Fastest way to bit-bang (set / clear) port pin on PSOC 4

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Fastest way to bit-bang (set / clear) port pin on PSOC 4

Postby baxsie » Fri Jan 24, 2014 7:17 pm

I see some other PSOC 4 posts in this forum, so I'll ask my question here. For non-obvious and unavoidable reasons, I need to do some bit-banging SPI on a PSoC 4.

I Here is a fragment of my C code:

Code: Select all
register int
  byte_read;
//Get a register based pointer to the port
register reg32
  *ptr_to_LCD_SCK_DR;
ptr_to_LCD_SCK_DR=(reg32 *)LCD_SCK__DR;

byte_read=0;

//Set clock high
*ptr_to_LCD_SCK_DR|=LCD_SCK_MASK;
//read data
if(LCD_DATA_PS & LCD_DATA_MASK)
  byte_read|=0x40;
//Set clock low
*ptr_to_LCD_SCK_DR&=~LCD_SCK_MASK;


Here is the assembly listing:

Code: Select all
197:.\LCD_Draw.c **** //Clock in bit 6
198:.\LCD_Draw.c **** *ptr_to_LCD_SCK_DR|=LCD_SCK_MASK;
243 .loc 1 198 0
244 0108 2368 ldr   r3, [r4]
245 010a 1022 mov   r2, #16
246 010c 1343 orr   r3, r2
247 010e 2360 str   r3, [r4]
199:.\LCD_Draw.c **** if(LCD_DATA_PS & LCD_DATA_MASK) byte_read|=0x40;
248 .loc 1 199 0
249 0110 464B ldr   r3, .L13+24
250 0112 1A68 ldr   r2, [r3]
251 0114 8023 mov   r3, #128
252 0116 1340 and   r3, r2
253 0118 01D0 beq   .L4
254 .loc 1 199 0 is_stmt 0 discriminator 1
255 011a 4023 mov   r3, #64
256 011c 1D43 orr   r5, r3
257 .L4:
200:.\LCD_Draw.c **** *ptr_to_LCD_SCK_DR&=~LCD_SCK_MASK;
258 .loc 1 200 0 is_stmt 1
259 011e 2368 ldr   r3, [r4]
260 0120 1022 mov   r2, #16
261 0122 9343 bic   r3, r2
262 0124 2360 str   r3, [r4]


The set and clear C lines turn into 4 instructions each. I would think there is a simpler & faster way to set or clear a single port pin.

Is the compiler being stupid? I was under the impression that there was a single instruction bit-set and bit-clear on the ARM? Maybe this is a limitation of the M0?

Please let me know if there is a faster way to set and clear a port pin.
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Re: Fastest way to bit-bang (set / clear) port pin on PSOC 4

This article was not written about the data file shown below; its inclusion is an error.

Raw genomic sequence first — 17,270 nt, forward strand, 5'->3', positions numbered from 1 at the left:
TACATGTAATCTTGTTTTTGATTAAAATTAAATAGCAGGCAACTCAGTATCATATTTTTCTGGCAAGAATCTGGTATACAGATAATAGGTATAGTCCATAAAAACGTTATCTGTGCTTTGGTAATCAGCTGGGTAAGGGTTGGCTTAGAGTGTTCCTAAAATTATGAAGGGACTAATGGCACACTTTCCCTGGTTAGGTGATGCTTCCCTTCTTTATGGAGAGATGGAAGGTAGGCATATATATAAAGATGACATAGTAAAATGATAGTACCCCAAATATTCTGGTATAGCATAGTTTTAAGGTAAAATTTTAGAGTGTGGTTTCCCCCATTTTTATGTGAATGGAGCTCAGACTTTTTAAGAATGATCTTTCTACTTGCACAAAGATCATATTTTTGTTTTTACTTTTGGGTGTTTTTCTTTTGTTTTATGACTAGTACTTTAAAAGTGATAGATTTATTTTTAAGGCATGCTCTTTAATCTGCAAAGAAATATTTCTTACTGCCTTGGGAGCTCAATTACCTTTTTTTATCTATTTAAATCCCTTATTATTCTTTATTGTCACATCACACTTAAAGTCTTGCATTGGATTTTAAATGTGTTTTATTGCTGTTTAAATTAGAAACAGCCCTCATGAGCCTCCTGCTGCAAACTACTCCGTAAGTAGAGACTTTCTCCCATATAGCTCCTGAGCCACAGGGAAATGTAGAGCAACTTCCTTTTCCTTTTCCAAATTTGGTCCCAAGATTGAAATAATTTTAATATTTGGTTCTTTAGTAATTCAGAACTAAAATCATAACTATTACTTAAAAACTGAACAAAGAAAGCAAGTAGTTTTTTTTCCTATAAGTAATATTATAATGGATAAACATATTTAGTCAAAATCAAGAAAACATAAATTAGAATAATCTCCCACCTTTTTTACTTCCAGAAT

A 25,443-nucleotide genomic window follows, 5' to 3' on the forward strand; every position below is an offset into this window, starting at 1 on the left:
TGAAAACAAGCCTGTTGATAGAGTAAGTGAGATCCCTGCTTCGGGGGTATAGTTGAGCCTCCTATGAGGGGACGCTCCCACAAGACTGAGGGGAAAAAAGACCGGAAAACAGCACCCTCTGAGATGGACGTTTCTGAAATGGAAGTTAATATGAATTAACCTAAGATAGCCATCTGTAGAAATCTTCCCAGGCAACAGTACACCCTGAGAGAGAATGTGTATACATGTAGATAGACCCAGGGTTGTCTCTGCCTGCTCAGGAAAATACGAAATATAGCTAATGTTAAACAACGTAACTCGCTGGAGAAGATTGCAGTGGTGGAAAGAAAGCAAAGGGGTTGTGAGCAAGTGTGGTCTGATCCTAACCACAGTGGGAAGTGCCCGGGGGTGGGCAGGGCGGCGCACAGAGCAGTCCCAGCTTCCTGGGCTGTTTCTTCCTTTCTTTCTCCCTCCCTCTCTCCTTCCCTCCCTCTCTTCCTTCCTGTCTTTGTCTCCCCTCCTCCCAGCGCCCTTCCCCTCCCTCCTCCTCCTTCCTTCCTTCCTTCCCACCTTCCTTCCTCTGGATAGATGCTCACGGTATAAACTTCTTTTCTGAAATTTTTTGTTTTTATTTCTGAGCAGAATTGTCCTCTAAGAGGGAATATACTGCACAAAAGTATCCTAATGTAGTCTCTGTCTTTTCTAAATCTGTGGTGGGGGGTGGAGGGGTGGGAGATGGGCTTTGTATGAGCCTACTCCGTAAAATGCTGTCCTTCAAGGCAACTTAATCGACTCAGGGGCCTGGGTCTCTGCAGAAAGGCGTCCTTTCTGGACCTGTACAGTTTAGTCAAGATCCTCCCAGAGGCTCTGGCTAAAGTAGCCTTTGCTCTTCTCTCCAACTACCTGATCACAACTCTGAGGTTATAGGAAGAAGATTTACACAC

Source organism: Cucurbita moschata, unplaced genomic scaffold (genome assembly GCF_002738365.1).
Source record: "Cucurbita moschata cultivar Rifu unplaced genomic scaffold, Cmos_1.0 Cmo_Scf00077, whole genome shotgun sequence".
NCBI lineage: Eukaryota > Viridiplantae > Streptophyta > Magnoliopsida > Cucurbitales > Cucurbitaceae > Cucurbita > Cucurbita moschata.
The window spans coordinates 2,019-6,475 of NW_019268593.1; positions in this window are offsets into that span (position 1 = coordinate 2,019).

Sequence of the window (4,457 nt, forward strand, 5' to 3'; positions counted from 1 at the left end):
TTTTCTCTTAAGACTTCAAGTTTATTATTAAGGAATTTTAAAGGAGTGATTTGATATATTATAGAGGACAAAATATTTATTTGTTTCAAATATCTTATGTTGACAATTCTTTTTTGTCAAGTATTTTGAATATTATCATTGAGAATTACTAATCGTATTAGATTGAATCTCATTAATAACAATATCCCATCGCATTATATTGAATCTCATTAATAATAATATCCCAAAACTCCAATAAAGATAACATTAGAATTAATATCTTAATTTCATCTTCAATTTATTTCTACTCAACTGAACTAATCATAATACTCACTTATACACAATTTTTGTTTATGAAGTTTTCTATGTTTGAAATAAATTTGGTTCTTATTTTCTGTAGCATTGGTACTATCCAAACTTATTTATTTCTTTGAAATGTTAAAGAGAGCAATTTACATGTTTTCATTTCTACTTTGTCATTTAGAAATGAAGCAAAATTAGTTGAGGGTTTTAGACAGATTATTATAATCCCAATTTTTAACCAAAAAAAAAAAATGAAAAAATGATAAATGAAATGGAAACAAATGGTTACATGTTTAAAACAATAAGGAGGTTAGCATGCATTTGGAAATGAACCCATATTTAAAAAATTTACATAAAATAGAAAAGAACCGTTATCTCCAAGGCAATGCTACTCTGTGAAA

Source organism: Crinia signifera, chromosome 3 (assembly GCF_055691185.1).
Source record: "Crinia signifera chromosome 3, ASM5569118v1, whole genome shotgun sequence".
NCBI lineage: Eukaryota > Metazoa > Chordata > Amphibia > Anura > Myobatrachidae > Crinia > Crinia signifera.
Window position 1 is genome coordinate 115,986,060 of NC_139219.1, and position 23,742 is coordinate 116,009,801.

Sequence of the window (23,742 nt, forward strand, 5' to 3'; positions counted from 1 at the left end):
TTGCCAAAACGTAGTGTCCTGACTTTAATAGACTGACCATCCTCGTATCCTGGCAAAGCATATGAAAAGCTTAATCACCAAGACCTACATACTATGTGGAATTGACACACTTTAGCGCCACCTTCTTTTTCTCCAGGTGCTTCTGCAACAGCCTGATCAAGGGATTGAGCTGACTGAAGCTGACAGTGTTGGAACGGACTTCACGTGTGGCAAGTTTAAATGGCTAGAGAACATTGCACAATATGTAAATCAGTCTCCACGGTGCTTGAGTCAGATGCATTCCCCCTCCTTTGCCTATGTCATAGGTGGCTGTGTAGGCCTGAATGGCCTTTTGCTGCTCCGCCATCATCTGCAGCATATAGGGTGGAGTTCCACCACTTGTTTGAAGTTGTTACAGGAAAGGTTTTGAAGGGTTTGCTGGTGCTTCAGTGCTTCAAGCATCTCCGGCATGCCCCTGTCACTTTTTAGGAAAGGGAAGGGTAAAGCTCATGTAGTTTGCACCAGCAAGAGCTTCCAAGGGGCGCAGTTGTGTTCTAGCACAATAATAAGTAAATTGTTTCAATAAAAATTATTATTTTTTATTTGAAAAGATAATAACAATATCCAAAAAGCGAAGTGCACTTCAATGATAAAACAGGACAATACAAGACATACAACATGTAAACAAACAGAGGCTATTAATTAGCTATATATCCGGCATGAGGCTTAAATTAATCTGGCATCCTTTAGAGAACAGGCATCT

Postby danadak » Sat Jan 25, 2014 4:19 am

The M0 uses ARM Thumb2 instruction set. Your code did a 32 bit operation,
whereas mov instruction in thumb2 can resolve to 8 bits in writing data to
register for GPIO. Inline ASM appropriate here ?

Regards, Dana.
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Re: Fastest way to bit-bang (set / clear) port pin on PSOC 4

Postby baxsie » Sat Jan 25, 2014 10:28 am

> Your code did a 32 bit operation, whereas mov instruction in
> thumb2 can resolve to 8 bits in writing data to register for GPIO

I certainly do not know as much about the M0 instruction set as I should. I'll see what happens if I make the port 8-bit instead of 32.

Here is what I have in the meantime. By pre-computing the port values and storing them in a register the bit set and bit clear is down to two instructions.
Code: Select all
  unsigned char
   line[32*3+1];
  register unsigned char
    *line_ptr;
  int
   y;
  register int
   x;
  register int
   SCK_HIGH;
  register int
   SCK_LOW;
  register int
   byte_read;   
  //Somehow, these end up being a speed + size enhancement.
  register reg32
   *ptr_to_LCD_SCK_DR;
  ptr_to_LCD_SCK_DR=(reg32 *)LCD_SCK__DR;   
  register reg32
   *ptr_to_LCD_DATA_PS;
  ptr_to_LCD_DATA_PS=(reg32 *)LCD_DATA__PS;   

  //Pre-calculate the port values that will set or clear
  //the SCK line. This is decidedly the opposite of
  //volatile, and will not be friendly to any interrupt
  //access of the port.
  SCK_LOW=SCK_HIGH=*ptr_to_LCD_SCK_DR;
  SCK_HIGH|=LCD_SCK_MASK;
  SCK_LOW&=~LCD_SCK_MASK;

. . . .

      //Clock in bit 4
      *ptr_to_LCD_SCK_DR=SCK_HIGH;
      if(*ptr_to_LCD_DATA_PS & LCD_DATA_MASK) byte_read|=0x10;
      *ptr_to_LCD_SCK_DR=SCK_LOW;

And the listing of the toggle section:
Code: Select all